When class started last week I was intrigued on the question about “narratives” and what doe’s that mean? Under the circumstances of the course being focused on communicating health, I comprehended the question differently. But shortly after watching the videos on Chipotle and their message guided, I thought long and hard about what message Chipotle intended on sending. Another question that came to mind was the food we consume as a society. This video provided our class and many other viewers with explanations of why certain events happen in the agriculture industry and how narratives can transform identity.
In this specific scenario, Chipotle is intensely sending a message to its customers that they don’t add antibiotics to their meats like the vast majority of similar style restaurants that are quick or “fast foods”. Chipotle demonstrates how they don’t want to be like all the other restaurants who continue to add antibiotics, because it’s the right thing to do. While Chipotle thrives because their quality of food, other US chains don’t necessarily hold their company to the same standards. This is largely due to the poor regulations our government holds over the agriculture field. In CNN’s article it states, “Chipotle and Panera Bread fared best, with both receiving As. Those restaurants are the only two that report serving a majority of their meat from animals raised with regular use of antibiotics.” (Tinker) Many fast food chains that are highly popular in the US didn’t grade nearly as well receiving F’s because of their high volume of antibiotic meats such as Subway, Wendy’s, Burger King, Denny’s, Domino’s and Starbucks.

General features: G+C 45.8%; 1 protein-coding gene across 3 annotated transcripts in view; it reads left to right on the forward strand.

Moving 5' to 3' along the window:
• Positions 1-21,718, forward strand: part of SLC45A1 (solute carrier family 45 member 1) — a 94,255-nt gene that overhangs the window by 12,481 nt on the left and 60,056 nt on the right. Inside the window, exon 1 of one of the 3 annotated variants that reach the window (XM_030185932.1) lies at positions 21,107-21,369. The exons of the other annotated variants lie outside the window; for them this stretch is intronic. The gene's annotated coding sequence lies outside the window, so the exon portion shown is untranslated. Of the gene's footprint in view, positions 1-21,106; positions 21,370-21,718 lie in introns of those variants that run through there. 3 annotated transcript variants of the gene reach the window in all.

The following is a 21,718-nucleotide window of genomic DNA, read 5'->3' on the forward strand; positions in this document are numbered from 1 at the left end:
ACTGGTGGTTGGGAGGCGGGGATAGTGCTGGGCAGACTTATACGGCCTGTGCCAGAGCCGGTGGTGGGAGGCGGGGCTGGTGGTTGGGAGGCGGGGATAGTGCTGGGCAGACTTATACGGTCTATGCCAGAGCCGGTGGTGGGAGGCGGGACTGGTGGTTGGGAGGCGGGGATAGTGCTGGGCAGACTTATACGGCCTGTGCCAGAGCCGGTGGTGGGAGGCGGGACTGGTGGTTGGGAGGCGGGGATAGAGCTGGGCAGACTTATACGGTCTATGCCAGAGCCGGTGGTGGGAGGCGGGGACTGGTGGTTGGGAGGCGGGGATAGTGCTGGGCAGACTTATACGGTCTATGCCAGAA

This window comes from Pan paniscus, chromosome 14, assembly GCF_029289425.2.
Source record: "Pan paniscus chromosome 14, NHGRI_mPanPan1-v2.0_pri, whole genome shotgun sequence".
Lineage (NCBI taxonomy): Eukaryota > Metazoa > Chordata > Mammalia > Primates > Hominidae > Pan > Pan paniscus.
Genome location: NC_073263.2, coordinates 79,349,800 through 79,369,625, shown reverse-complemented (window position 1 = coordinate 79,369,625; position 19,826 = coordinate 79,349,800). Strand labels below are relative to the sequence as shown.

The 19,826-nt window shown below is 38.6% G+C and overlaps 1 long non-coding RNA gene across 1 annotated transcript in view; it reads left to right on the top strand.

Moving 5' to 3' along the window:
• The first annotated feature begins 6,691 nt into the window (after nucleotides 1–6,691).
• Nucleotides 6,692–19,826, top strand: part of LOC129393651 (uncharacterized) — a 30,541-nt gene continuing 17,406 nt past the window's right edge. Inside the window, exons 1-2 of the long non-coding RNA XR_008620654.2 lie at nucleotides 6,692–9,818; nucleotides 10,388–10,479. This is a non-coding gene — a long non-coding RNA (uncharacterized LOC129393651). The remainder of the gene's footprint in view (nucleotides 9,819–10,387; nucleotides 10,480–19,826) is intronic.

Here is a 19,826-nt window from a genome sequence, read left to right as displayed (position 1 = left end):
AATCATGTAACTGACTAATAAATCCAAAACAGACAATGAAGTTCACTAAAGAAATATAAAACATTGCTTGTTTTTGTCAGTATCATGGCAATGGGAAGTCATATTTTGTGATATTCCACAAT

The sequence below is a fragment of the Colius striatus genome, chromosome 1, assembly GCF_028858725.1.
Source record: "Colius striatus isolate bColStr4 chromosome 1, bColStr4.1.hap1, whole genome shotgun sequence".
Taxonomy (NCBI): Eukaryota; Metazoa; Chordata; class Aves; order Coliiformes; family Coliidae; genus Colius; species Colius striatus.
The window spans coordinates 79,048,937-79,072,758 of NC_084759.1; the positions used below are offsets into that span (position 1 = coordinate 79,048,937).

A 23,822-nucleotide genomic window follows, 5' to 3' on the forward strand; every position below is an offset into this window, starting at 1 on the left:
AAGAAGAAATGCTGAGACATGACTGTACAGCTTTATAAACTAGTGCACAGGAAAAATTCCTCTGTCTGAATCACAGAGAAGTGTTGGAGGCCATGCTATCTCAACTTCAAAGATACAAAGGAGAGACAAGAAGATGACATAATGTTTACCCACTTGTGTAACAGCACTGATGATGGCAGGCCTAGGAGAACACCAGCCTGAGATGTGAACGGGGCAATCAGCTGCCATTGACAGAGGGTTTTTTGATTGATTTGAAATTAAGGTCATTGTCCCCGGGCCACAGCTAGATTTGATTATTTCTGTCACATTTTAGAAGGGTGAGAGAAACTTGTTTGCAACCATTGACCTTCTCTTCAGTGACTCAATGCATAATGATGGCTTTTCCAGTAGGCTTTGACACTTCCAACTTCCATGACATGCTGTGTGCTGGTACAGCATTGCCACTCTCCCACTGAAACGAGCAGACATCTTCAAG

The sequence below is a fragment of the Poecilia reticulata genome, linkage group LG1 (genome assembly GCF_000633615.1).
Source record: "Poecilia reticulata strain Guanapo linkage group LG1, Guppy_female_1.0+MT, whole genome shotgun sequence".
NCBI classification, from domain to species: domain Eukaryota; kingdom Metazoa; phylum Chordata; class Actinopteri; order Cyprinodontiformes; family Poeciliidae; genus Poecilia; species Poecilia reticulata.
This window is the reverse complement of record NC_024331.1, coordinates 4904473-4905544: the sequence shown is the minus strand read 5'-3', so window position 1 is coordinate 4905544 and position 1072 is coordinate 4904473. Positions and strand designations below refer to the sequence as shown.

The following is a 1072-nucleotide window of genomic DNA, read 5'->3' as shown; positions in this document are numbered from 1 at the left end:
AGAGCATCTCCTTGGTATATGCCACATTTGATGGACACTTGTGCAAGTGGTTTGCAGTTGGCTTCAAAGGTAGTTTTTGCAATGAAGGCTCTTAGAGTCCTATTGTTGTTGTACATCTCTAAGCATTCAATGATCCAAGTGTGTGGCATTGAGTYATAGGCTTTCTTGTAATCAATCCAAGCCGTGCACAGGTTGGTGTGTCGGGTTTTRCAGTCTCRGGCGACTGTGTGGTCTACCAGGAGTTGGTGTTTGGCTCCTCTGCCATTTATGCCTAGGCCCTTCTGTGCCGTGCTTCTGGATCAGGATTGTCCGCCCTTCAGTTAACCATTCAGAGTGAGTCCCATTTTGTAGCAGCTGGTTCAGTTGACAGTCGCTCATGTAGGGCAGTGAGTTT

The UK has begun to negotiate farming antibiotics and is working to put strict regulations on individual farmer. After reading an article about Brexit negotiating tougher laws on farming antibiotics, the UK might start seeing a significant change on their public health. The misuse of these drugs in our meats increases the development of germs, diseases, and illnesses. The UK government is trying to steps in and put regulations on these farmers so these diseases, sicknesses, and deaths could see a tremendous reduction. The author brings up an alarming statistic, “One in four supermarket chicken samples contain antibiotic-resistant E coli.” I’m not sure about you, but that makes me cringe inside.
For our society to see a drastic change our governments need to ban antibiotics as well as “cheap meat” because it is only going to affect society in the long run (Which is everybody’s future of loved ones and friends). The implementation of antibiotics is simple for individual farmers when the regulations are not followed or even worse THERE IS NO REGULATIONS! “When antibiotic medicines are over-used, for instance in healthy people or farmyard animals not at risk of disease, a higher proportion of the bugs develop this resistance, leading to larger populations of lethal superbugs.” Antibiotics being added to our meat continue to immensely illustrate how consumption can lead to diseases, illnesses, and deaths. What is it going to take to get these banned from our meats? Chipotle has taken a stand against these antibiotics, hopefully the government will to…..